The Consumer Council of Zimbabwe says the monthly basket for a low-income urban dweller decreased by at least $8 last month due to a reduction in prices of some basic commodities including meat and cooking oil.
CCZ director Rosemary Siyachitema told VOA the consumer cost decreased from $568 in April to $560 in May.
Siyachitema said the average price decreases ranged from 2c to 64 cents. The affected basic goods include beef, rice, tea leaves, cabbage, onions, tomatoes and cooking oil.
She said prices of commodities such as fuel, salt and laundry soap went up by between one cent and 4 cents during the same period.
But some residents of Bulawayo, Gweru and Harare said the price decreases were insignificant as they are still struggling to make ends meet.
Thulani Ndaba said the figures released by the consumer watchdog are inaccurate. "There were slight decreases in meat prices and not other commodities," said Ndaba.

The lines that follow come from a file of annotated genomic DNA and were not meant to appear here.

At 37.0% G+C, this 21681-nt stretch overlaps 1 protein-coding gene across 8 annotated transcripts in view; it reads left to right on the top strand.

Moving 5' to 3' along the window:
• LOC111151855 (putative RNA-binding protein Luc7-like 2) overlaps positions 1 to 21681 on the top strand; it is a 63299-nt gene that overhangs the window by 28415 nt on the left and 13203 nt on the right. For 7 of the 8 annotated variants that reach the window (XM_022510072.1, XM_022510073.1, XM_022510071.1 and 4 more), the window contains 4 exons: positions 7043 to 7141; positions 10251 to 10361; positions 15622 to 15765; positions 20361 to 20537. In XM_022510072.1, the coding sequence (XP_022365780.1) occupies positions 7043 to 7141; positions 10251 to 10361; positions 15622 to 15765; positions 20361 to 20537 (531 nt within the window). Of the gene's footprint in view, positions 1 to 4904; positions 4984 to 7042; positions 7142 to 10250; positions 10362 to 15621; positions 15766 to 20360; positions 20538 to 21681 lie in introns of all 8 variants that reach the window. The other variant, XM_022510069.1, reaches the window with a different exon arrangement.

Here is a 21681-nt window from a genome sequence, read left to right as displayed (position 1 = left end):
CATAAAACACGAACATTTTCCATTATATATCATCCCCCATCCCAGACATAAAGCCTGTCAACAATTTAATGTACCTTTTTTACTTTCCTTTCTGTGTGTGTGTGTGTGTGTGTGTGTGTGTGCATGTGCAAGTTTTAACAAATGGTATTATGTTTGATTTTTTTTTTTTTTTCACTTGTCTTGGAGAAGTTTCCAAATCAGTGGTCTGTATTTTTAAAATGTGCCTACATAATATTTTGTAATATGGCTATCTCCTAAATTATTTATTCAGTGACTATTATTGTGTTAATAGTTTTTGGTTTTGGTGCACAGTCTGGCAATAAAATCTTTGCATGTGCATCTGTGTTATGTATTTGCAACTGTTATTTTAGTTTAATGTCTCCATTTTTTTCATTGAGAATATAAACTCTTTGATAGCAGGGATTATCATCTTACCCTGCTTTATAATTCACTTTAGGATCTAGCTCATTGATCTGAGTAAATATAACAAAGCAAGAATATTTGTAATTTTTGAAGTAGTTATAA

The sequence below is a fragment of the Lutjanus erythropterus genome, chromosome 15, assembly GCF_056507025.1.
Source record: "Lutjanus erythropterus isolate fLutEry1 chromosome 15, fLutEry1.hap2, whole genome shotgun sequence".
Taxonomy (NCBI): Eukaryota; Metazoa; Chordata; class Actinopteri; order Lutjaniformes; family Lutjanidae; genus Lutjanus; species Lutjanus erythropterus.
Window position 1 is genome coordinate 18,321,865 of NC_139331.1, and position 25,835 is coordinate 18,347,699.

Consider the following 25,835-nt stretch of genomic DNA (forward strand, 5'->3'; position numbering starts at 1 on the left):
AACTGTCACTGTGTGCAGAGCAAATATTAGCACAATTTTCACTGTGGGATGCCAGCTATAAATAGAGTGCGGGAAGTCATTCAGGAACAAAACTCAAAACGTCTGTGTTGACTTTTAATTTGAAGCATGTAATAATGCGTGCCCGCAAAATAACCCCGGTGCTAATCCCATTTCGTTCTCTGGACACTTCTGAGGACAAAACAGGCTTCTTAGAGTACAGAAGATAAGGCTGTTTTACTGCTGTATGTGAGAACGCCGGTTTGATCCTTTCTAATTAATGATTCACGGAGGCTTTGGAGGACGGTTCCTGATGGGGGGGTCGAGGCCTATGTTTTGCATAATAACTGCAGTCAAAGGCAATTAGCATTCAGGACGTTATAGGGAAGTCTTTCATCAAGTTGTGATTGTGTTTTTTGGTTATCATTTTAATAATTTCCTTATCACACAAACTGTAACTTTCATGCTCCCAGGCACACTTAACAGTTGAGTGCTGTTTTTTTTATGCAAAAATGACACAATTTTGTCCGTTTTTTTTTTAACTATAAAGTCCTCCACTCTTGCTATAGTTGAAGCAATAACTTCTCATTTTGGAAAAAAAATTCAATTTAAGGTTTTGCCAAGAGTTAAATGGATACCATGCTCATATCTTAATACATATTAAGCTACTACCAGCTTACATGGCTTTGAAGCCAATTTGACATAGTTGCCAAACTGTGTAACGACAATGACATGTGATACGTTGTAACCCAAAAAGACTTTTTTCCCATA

Gweru resident Sikhumbuzo Mangena said meat prices went up in the city, making the commodity out of reach for most of them.
The Council further said results of the FinScope Consumer Survey Zimbabwe 2011, a nationally representative study of demand, usage and access to financial services, showed that 36% of the country’s population had to skip a meal because of lack of money.
They survey, conducted by a South African firm in conjuction with the Council and other stakeholders, indicates that 61% of the population ran out of cash at some stage and “had to make a plan for daily needs”.
It revealed that four in every five economically active Zimbabweans earn less than $200 per month and most people no longer trust the nation’s banking services.